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The end of the digital beginning: The challenge for media companies now lies in how to implement their digital strategies

According to PwC’s latest Global Entertainment & Media Outlook 2012-2016, the UK entertainment and media (E&M) market will grow by 3.1% compounded annually (CAGR) from 2012 – 2016 to a value of £63 billion.  In 2011, the UK had the second largest E&M market in EMEA at £54 billion. 

The only segment of the UK market set again for double digit growth over the period (2012-2016) will be internet advertising, at 12% CAGR. In 2011, the UK was the leading internet advertising territory in EMEA, at £4.96 billion and this will grow to £8.75 billion in 2016, representing almost half of the UK’s total 2016 advertising market.

Television continues to be an important medium with advertising – broadcast and online/mobile TV together – set to grow at 2.2% CAGR to £4.1 billion and TV subscriptions to grow by 4.9% CAGR to £6.8 billion in 2016.

The UK has the largest video game market in EMEA, at £2.43 billion in 2011 and the UK is expected to maintain its dominance, growing 4.4% to £3 billion in 2016.

Newspapers still represent a significant market at £5.7 billion in 2011, but this market fell by 8% last year, reflecting an 11.1% decrease in print advertising and a 6.1% decrease in print circulation spending. Continued declines in print circulation and near-term decreases in print advertising will lead to a 1.6% compound annual decrease during the next five years to £5.25 billion in 2016.

Despite the ongoing economic uncertainty, the past year has seen global sales of tablets and smart devices reach record levels once again, underlining the growing revenue opportunities from digital delivery of E&M content and advertising to increasingly connected, and particularly mobile, consumers.

Digital is now embedded in business as usual, as digital moves to the heart of many media companies, and presents the greatest opportunity for growth going forward.

Phil Stokes, lead entertainment and media partner at PwC, said:

“The various segments of the E&M sector are at different stages of digital development, but in all cases, digital is now embedded in day-to-day business.  Consumers are demanding digital content that meets their needs – which are increasingly for on-demand entertainment, education and information on mobile devices – and companies have moved past initial experimentation and into a new normal.

“E&M companies have reached what we’re calling the ‘end of the digital beginning’: they’ve made the commitment to a digital future, and are now striving to make the necessary changes to their products, distribution and organisations to deliver sustainable – and profitable – growth.”

To do this successfully, E&M companies need to make clear and committed choices about what role or roles they should play in the digital value chain, and understand and harness the rapid and irreversible changes underway in the behaviour of consumers and employees.

These behavioural changes are driving three parallel global shifts in industry value:

From print to digital: E.g. electronic books’ share of total spending on consumer and educational books will rise from 5% in 2011 to 18% in 2016 (globally).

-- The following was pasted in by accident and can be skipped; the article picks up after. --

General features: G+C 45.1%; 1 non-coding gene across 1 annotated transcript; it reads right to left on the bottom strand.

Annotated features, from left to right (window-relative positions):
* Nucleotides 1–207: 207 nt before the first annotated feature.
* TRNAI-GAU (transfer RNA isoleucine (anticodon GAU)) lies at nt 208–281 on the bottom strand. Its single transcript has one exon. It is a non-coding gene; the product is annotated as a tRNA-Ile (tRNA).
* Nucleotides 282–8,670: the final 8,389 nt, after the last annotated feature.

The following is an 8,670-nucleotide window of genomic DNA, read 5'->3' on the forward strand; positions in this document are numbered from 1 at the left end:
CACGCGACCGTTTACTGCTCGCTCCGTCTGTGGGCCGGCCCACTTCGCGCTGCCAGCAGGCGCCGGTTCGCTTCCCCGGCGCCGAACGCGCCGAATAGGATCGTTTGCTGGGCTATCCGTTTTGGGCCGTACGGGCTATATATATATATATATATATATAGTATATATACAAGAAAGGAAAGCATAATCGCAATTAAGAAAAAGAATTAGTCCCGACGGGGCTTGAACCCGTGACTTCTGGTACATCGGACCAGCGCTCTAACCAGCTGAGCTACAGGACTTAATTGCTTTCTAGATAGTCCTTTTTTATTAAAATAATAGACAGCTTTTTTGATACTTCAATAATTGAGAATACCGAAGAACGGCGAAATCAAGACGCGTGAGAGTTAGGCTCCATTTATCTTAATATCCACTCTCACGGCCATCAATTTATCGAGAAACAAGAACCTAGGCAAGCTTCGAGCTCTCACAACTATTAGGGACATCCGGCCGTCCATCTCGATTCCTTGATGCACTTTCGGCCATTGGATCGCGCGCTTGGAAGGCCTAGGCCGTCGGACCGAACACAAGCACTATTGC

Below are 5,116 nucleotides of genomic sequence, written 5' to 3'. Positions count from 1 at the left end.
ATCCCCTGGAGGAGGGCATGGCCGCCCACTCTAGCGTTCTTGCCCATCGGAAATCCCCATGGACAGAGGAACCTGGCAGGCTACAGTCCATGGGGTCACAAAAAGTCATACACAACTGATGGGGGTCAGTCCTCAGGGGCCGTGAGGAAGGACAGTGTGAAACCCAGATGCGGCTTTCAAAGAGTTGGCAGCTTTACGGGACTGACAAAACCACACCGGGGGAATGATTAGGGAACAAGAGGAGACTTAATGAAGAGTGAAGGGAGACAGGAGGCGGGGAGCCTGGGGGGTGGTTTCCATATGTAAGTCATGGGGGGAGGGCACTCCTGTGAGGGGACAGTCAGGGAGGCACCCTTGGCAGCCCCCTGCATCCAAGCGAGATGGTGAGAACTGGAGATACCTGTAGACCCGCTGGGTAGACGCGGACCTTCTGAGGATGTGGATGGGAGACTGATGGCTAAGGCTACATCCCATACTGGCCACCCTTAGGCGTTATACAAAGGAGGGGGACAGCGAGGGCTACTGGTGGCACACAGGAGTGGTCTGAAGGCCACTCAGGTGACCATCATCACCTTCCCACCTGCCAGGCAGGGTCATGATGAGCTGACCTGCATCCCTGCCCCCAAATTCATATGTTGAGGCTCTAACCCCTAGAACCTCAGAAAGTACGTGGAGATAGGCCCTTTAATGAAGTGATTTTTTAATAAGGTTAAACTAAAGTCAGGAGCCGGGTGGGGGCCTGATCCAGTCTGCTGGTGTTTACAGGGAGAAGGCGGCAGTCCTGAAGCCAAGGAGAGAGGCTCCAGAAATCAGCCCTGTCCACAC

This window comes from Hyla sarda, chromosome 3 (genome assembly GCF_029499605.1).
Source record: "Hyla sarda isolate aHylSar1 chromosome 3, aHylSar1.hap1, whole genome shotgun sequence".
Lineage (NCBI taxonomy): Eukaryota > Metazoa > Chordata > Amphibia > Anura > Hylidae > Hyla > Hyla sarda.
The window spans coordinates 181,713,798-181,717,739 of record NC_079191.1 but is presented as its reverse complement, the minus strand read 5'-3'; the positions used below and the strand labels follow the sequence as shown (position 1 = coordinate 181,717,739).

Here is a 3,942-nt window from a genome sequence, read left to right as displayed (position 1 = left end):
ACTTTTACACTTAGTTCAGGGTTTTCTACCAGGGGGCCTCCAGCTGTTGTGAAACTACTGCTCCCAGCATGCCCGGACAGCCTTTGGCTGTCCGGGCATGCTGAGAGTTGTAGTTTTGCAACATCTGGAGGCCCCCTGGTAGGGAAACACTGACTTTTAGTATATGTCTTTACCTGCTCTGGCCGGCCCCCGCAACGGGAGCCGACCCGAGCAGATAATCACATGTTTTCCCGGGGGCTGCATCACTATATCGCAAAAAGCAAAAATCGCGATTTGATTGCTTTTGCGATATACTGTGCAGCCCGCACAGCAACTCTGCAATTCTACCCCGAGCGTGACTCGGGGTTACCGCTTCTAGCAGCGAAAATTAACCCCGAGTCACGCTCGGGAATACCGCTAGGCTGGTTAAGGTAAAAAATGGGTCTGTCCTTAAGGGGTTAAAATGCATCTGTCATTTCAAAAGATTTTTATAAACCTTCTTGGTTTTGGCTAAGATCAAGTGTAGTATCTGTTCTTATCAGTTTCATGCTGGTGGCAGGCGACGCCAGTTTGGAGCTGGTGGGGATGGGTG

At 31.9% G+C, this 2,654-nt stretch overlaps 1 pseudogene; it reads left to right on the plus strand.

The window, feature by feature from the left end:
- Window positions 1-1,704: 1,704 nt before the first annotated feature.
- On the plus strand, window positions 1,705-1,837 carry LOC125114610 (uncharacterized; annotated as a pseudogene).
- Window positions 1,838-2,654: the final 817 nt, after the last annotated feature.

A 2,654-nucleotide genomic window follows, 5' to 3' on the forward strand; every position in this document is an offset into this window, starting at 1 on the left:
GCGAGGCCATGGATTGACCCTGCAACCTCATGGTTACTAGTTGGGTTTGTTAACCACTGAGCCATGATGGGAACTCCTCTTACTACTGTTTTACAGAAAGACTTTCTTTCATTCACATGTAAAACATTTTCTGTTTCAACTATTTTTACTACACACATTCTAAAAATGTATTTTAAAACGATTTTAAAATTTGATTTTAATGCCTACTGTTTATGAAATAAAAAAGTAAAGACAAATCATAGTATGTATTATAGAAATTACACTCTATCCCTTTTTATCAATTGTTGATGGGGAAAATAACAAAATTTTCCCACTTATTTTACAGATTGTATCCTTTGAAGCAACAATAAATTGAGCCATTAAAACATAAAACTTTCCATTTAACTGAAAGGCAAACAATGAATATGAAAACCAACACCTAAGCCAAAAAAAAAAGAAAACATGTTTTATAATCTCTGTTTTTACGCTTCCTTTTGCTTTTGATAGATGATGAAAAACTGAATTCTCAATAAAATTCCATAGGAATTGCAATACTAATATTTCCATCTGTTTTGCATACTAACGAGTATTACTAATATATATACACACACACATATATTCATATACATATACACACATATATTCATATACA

From fixed to mobile-driven consumption: Mobile internet access increased from 26% of total internet access spending in 2007 to 40% in 2011 – and will account for 46% in 2016 (globally).

From West to East, and North to South: Total E&M revenue growth, during the next five years, in the East (Central and Eastern Europe/Asia Pacific) will average 7.2% compounded annually, compared with a 4.3% CAGR for the West (North America/Western Europe). And growth in the South (Latin America/Middle East/Africa) will average 10% compounded annually—more than twice the 4.5% CAGR in the North (North America/Europe).

Against this background, the reshaping of the industry will focus around three perspectives:

Consumers: The creation of more-compelling, more-immersive, and increasingly shared experiences by understanding what connected consumers want—by finding the right little data amid the big data.

Advertisers and value chain partners: The design of new business models that reinvent and expand the value proposition of advertising through innovation.

The industry: Development of the right organisational and operational models to understand and harness new behaviours inside and outside organisations in order to grow their revenues and/or margins in the ‘new normal’.

In the face of sweeping change and uncertainty, the E&M industry has spent the past few years seeking effective business and operating models for the new world, through a cycle of constant experimentation, ongoing innovation and targeted analysis of the results. This will continue. But with digital now at the core of business-as- usual, PwC believes that experimentation and execution are no longer sequential but will proceed in parallel, enabling E&M companies to press ahead into the ‘new normal’ with confidence.

Phil Stokes, lead entertainment and media partner at PwC, said:

“The new world is hugely more complicated than the old world and companies have to work harder and faster to stay relevant to consumers.  However, we’ve reached a time when talking specifically about ‘digital’ increasingly misses the point.  As digital becomes a fully-established part of structures within companies and the services offered to consumers, its rising penetration ceases to be a topic for discussion in itself.

What matters now is how companies capitalise on it and operate within it.”

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